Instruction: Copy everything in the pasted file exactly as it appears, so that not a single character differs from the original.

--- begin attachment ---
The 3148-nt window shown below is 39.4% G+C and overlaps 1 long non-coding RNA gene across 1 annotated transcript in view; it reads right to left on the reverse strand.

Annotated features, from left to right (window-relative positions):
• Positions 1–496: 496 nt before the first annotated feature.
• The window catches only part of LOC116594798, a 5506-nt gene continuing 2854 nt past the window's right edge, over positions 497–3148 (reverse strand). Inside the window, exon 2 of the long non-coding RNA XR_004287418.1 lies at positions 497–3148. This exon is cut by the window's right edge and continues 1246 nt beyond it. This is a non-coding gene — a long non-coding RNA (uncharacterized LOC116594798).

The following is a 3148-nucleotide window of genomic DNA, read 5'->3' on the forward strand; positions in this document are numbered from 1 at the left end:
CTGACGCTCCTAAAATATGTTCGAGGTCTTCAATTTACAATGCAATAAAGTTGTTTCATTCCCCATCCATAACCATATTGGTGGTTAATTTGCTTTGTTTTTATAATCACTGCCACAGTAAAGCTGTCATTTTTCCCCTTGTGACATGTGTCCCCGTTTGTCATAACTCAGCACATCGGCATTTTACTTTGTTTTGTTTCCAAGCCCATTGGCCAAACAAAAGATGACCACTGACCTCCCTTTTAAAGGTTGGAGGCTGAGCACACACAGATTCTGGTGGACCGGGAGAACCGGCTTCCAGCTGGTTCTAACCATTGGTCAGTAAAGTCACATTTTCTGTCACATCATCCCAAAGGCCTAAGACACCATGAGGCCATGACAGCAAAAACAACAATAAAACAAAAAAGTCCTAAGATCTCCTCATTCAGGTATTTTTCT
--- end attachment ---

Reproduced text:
The 3148-nt window shown below is 39.4% G+C and overlaps 1 long non-coding RNA gene across 1 annotated transcript in view; it reads right to left on the reverse strand.

Annotated features, from left to right (window-relative positions):
• Positions 1–496: 496 nt before the first annotated feature.
• The window catches only part of LOC116594798, a 5506-nt gene continuing 2854 nt past the window's right edge, over positions 497–3148 (reverse strand). Inside the window, exon 2 of the long non-coding RNA XR_004287418.1 lies at positions 497–3148. This exon is cut by the window's right edge and continues 1246 nt beyond it. This is a non-coding gene — a long non-coding RNA (uncharacterized LOC116594798).

The following is a 3148-nucleotide window of genomic DNA, read 5'->3' on the forward strand; positions in this document are numbered from 1 at the left end:
CTGACGCTCCTAAAATATGTTCGAGGTCTTCAATTTACAATGCAATAAAGTTGTTTCATTCCCCATCCATAACCATATTGGTGGTTAATTTGCTTTGTTTTTATAATCACTGCCACAGTAAAGCTGTCATTTTTCCCCTTGTGACATGTGTCCCCGTTTGTCATAACTCAGCACATCGGCATTTTACTTTGTTTTGTTTCCAAGCCCATTGGCCAAACAAAAGATGACCACTGACCTCCCTTTTAAAGGTTGGAGGCTGAGCACACACAGATTCTGGTGGACCGGGAGAACCGGCTTCCAGCTGGTTCTAACCATTGGTCAGTAAAGTCACATTTTCTGTCACATCATCCCAAAGGCCTAAGACACCATGAGGCCATGACAGCAAAAACAACAATAAAACAAAAAAGTCCTAAGATCTCCTCATTCAGGTATTTTTCT